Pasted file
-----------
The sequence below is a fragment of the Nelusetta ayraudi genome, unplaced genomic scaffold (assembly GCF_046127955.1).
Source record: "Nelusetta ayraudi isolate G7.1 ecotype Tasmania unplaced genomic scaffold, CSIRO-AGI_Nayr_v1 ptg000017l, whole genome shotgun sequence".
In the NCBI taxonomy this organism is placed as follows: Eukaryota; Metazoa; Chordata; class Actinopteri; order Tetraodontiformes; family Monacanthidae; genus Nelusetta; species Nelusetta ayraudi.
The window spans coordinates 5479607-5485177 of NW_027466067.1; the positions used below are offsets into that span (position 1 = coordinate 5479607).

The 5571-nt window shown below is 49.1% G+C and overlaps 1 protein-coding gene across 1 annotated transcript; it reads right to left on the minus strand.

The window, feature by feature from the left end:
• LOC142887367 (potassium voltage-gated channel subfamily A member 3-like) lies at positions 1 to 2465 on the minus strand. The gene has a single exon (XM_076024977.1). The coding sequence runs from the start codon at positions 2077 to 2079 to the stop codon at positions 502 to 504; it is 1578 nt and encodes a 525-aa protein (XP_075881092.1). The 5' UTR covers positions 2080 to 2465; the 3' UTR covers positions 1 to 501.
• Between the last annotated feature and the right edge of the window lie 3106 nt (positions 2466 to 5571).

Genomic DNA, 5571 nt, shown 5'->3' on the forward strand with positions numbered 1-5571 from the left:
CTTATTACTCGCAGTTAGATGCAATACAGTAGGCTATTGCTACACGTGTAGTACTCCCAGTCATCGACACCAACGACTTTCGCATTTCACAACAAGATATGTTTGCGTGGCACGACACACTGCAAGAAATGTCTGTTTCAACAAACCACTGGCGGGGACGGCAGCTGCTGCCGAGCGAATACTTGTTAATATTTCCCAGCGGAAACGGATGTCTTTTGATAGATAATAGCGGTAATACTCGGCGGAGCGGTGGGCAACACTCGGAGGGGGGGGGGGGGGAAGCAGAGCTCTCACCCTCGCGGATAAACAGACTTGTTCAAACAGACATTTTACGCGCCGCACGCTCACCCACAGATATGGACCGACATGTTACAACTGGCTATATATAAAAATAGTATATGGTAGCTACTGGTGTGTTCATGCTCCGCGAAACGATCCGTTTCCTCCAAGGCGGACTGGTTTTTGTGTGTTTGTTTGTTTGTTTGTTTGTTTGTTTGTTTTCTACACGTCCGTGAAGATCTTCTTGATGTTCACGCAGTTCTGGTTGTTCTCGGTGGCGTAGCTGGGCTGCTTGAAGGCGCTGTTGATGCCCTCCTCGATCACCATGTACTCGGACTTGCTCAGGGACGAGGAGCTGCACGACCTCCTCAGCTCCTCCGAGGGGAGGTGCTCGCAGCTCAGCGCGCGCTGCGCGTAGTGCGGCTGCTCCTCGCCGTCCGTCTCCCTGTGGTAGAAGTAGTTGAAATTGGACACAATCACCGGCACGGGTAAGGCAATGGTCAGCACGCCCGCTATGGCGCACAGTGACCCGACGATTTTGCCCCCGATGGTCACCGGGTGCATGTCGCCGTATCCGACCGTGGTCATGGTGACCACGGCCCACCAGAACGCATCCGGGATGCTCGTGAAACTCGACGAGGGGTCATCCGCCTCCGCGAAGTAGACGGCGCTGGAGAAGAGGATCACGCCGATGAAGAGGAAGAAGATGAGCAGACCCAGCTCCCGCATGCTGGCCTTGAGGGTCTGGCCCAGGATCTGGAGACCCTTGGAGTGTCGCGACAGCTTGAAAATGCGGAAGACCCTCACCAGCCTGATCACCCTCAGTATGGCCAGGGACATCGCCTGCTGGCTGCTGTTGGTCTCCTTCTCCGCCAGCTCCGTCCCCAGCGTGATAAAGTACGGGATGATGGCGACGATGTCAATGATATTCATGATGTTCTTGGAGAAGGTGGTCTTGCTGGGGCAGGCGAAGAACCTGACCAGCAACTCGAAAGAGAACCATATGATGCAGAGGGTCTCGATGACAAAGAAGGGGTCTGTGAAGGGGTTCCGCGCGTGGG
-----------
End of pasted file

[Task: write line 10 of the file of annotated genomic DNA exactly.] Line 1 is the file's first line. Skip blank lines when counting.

CTTATTACTCGCAGTTAGATGCAATACAGTAGGCTATTGCTACACGTGTAGTACTCCCAGTCATCGACACCAACGACTTTCGCATTTCACAACAAGATATGTTTGCGTGGCACGACACACTGCAAGAAATGTCTGTTTCAACAAACCACTGGCGGGGACGGCAGCTGCTGCCGAGCGAATACTTGTTAATATTTCCCAGCGGAAACGGATGTCTTTTGATAGATAATAGCGGTAATACTCGGCGGAGCGGTGGGCAACACTCGGAGGGGGGGGGGGGGGAAGCAGAGCTCTCACCCTCGCGGATAAACAGACTTGTTCAAACAGACATTTTACGCGCCGCACGCTCACCCACAGATATGGACCGACATGTTACAACTGGCTATATATAAAAATAGTATATGGTAGCTACTGGTGTGTTCATGCTCCGCGAAACGATCCGTTTCCTCCAAGGCGGACTGGTTTTTGTGTGTTTGTTTGTTTGTTTGTTTGTTTGTTTGTTTTCTACACGTCCGTGAAGATCTTCTTGATGTTCACGCAGTTCTGGTTGTTCTCGGTGGCGTAGCTGGGCTGCTTGAAGGCGCTGTTGATGCCCTCCTCGATCACCATGTACTCGGACTTGCTCAGGGACGAGGAGCTGCACGACCTCCTCAGCTCCTCCGAGGGGAGGTGCTCGCAGCTCAGCGCGCGCTGCGCGTAGTGCGGCTGCTCCTCGCCGTCCGTCTCCCTGTGGTAGAAGTAGTTGAAATTGGACACAATCACCGGCACGGGTAAGGCAATGGTCAGCACGCCCGCTATGGCGCACAGTGACCCGACGATTTTGCCCCCGATGGTCACCGGGTGCATGTCGCCGTATCCGACCGTGGTCATGGTGACCACGGCCCACCAGAACGCATCCGGGATGCTCGTGAAACTCGACGAGGGGTCATCCGCCTCCGCGAAGTAGACGGCGCTGGAGAAGAGGATCACGCCGATGAAGAGGAAGAAGATGAGCAGACCCAGCTCCCGCATGCTGGCCTTGAGGGTCTGGCCCAGGATCTGGAGACCCTTGGAGTGTCGCGACAGCTTGAAAATGCGGAAGACCCTCACCAGCCTGATCACCCTCAGTATGGCCAGGGACATCGCCTGCTGGCTGCTGTTGGTCTCCTTCTCCGCCAGCTCCGTCCCCAGCGTGATAAAGTACGGGATGATGGCGACGATGTCAATGATATTCATGATGTTCTTGGAGAAGGTGGTCTTGCTGGGGCAGGCGAAGAACCTGACCAGCAACTCGAAAGAGAACCATATGATGCAGAGGGTCTCGATGACAAAGAAGGGGTCTGTGAAGGGGTTCCGCGCGTGGG